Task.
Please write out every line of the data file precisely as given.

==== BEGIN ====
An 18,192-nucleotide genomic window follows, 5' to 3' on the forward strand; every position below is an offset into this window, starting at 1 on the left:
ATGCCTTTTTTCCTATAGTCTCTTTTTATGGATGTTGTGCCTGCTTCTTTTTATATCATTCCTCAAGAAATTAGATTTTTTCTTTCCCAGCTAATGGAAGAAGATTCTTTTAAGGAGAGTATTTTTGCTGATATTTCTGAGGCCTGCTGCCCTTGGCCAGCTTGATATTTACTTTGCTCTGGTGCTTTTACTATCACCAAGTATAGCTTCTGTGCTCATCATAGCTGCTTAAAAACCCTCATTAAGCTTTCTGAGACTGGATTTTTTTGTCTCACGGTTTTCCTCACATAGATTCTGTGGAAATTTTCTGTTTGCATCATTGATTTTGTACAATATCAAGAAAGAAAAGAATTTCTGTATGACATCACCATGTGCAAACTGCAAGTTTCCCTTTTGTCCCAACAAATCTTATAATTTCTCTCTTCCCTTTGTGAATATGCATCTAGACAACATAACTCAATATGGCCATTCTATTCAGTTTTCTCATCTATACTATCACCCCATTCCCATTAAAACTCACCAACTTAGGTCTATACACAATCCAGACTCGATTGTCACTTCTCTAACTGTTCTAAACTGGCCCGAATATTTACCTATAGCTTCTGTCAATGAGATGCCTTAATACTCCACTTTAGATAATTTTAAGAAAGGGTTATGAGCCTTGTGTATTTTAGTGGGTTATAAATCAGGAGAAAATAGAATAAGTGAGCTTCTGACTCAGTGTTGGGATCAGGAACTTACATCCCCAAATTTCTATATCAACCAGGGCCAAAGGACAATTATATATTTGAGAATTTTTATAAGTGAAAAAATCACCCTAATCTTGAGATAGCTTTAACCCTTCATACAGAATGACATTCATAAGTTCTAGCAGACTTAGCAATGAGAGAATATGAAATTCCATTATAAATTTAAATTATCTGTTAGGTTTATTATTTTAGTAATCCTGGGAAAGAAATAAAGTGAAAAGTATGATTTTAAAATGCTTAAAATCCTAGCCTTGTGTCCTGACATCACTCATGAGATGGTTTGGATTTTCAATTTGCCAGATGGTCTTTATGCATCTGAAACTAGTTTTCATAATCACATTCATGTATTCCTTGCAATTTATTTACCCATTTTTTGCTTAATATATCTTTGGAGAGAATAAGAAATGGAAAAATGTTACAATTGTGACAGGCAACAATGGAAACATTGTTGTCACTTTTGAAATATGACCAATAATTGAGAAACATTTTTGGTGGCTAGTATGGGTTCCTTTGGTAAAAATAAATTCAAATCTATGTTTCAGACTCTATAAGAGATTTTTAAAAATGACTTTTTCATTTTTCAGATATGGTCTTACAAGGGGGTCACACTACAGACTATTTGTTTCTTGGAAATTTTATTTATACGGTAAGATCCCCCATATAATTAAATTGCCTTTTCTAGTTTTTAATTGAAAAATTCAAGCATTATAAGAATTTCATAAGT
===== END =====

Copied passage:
An 18,192-nucleotide genomic window follows, 5' to 3' on the forward strand; every position below is an offset into this window, starting at 1 on the left:
ATGCCTTTTTTCCTATAGTCTCTTTTTATGGATGTTGTGCCTGCTTCTTTTTATATCATTCCTCAAGAAATTAGATTTTTTCTTTCCCAGCTAATGGAAGAAGATTCTTTTAAGGAGAGTATTTTTGCTGATATTTCTGAGGCCTGCTGCCCTTGGCCAGCTTGATATTTACTTTGCTCTGGTGCTTTTACTATCACCAAGTATAGCTTCTGTGCTCATCATAGCTGCTTAAAAACCCTCATTAAGCTTTCTGAGACTGGATTTTTTTGTCTCACGGTTTTCCTCACATAGATTCTGTGGAAATTTTCTGTTTGCATCATTGATTTTGTACAATATCAAGAAAGAAAAGAATTTCTGTATGACATCACCATGTGCAAACTGCAAGTTTCCCTTTTGTCCCAACAAATCTTATAATTTCTCTCTTCCCTTTGTGAATATGCATCTAGACAACATAACTCAATATGGCCATTCTATTCAGTTTTCTCATCTATACTATCACCCCATTCCCATTAAAACTCACCAACTTAGGTCTATACACAATCCAGACTCGATTGTCACTTCTCTAACTGTTCTAAACTGGCCCGAATATTTACCTATAGCTTCTGTCAATGAGATGCCTTAATACTCCACTTTAGATAATTTTAAGAAAGGGTTATGAGCCTTGTGTATTTTAGTGGGTTATAAATCAGGAGAAAATAGAATAAGTGAGCTTCTGACTCAGTGTTGGGATCAGGAACTTACATCCCCAAATTTCTATATCAACCAGGGCCAAAGGACAATTATATATTTGAGAATTTTTATAAGTGAAAAAATCACCCTAATCTTGAGATAGCTTTAACCCTTCATACAGAATGACATTCATAAGTTCTAGCAGACTTAGCAATGAGAGAATATGAAATTCCATTATAAATTTAAATTATCTGTTAGGTTTATTATTTTAGTAATCCTGGGAAAGAAATAAAGTGAAAAGTATGATTTTAAAATGCTTAAAATCCTAGCCTTGTGTCCTGACATCACTCATGAGATGGTTTGGATTTTCAATTTGCCAGATGGTCTTTATGCATCTGAAACTAGTTTTCATAATCACATTCATGTATTCCTTGCAATTTATTTACCCATTTTTTGCTTAATATATCTTTGGAGAGAATAAGAAATGGAAAAATGTTACAATTGTGACAGGCAACAATGGAAACATTGTTGTCACTTTTGAAATATGACCAATAATTGAGAAACATTTTTGGTGGCTAGTATGGGTTCCTTTGGTAAAAATAAATTCAAATCTATGTTTCAGACTCTATAAGAGATTTTTAAAAATGACTTTTTCATTTTTCAGATATGGTCTTACAAGGGGGTCACACTACAGACTATTTGTTTCTTGGAAATTTTATTTATACGGTAAGATCCCCCATATAATTAAATTGCCTTTTCTAGTTTTTAATTGAAAAATTCAAGCATTATAAGAATTTCATAAGT